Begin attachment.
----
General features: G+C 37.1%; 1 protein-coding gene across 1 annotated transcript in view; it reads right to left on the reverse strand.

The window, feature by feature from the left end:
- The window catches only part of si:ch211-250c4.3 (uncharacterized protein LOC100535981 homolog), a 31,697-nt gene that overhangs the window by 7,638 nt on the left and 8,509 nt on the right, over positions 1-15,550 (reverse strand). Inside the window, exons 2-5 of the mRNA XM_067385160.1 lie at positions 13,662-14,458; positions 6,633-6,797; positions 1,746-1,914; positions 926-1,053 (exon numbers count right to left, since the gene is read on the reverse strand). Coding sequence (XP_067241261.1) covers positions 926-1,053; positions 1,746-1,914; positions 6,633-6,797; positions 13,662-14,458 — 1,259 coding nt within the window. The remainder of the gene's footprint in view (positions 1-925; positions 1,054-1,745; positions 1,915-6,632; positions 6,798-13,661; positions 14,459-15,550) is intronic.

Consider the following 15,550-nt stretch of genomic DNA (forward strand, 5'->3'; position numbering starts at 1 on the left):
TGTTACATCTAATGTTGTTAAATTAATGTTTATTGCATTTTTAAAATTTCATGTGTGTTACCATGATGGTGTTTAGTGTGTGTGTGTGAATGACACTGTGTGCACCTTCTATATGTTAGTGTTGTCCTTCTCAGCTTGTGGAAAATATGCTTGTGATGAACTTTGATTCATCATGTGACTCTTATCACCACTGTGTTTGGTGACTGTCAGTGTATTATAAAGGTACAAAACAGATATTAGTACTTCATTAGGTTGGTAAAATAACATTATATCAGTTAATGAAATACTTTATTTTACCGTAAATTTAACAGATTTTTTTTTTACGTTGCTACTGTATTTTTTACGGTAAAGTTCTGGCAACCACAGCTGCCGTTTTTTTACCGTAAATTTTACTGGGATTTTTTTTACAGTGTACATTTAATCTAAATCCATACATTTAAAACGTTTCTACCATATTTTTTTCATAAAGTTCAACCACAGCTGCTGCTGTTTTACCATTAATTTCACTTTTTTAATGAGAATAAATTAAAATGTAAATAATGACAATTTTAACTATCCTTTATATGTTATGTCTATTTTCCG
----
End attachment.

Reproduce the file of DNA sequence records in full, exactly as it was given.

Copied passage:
General features: G+C 37.1%; 1 protein-coding gene across 1 annotated transcript in view; it reads right to left on the reverse strand.

The window, feature by feature from the left end:
- The window catches only part of si:ch211-250c4.3 (uncharacterized protein LOC100535981 homolog), a 31,697-nt gene that overhangs the window by 7,638 nt on the left and 8,509 nt on the right, over positions 1-15,550 (reverse strand). Inside the window, exons 2-5 of the mRNA XM_067385160.1 lie at positions 13,662-14,458; positions 6,633-6,797; positions 1,746-1,914; positions 926-1,053 (exon numbers count right to left, since the gene is read on the reverse strand). Coding sequence (XP_067241261.1) covers positions 926-1,053; positions 1,746-1,914; positions 6,633-6,797; positions 13,662-14,458 — 1,259 coding nt within the window. The remainder of the gene's footprint in view (positions 1-925; positions 1,054-1,745; positions 1,915-6,632; positions 6,798-13,661; positions 14,459-15,550) is intronic.

Consider the following 15,550-nt stretch of genomic DNA (forward strand, 5'->3'; position numbering starts at 1 on the left):
TGTTACATCTAATGTTGTTAAATTAATGTTTATTGCATTTTTAAAATTTCATGTGTGTTACCATGATGGTGTTTAGTGTGTGTGTGTGAATGACACTGTGTGCACCTTCTATATGTTAGTGTTGTCCTTCTCAGCTTGTGGAAAATATGCTTGTGATGAACTTTGATTCATCATGTGACTCTTATCACCACTGTGTTTGGTGACTGTCAGTGTATTATAAAGGTACAAAACAGATATTAGTACTTCATTAGGTTGGTAAAATAACATTATATCAGTTAATGAAATACTTTATTTTACCGTAAATTTAACAGATTTTTTTTTTACGTTGCTACTGTATTTTTTACGGTAAAGTTCTGGCAACCACAGCTGCCGTTTTTTTACCGTAAATTTTACTGGGATTTTTTTTACAGTGTACATTTAATCTAAATCCATACATTTAAAACGTTTCTACCATATTTTTTTCATAAAGTTCAACCACAGCTGCTGCTGTTTTACCATTAATTTCACTTTTTTAATGAGAATAAATTAAAATGTAAATAATGACAATTTTAACTATCCTTTATATGTTATGTCTATTTTCCG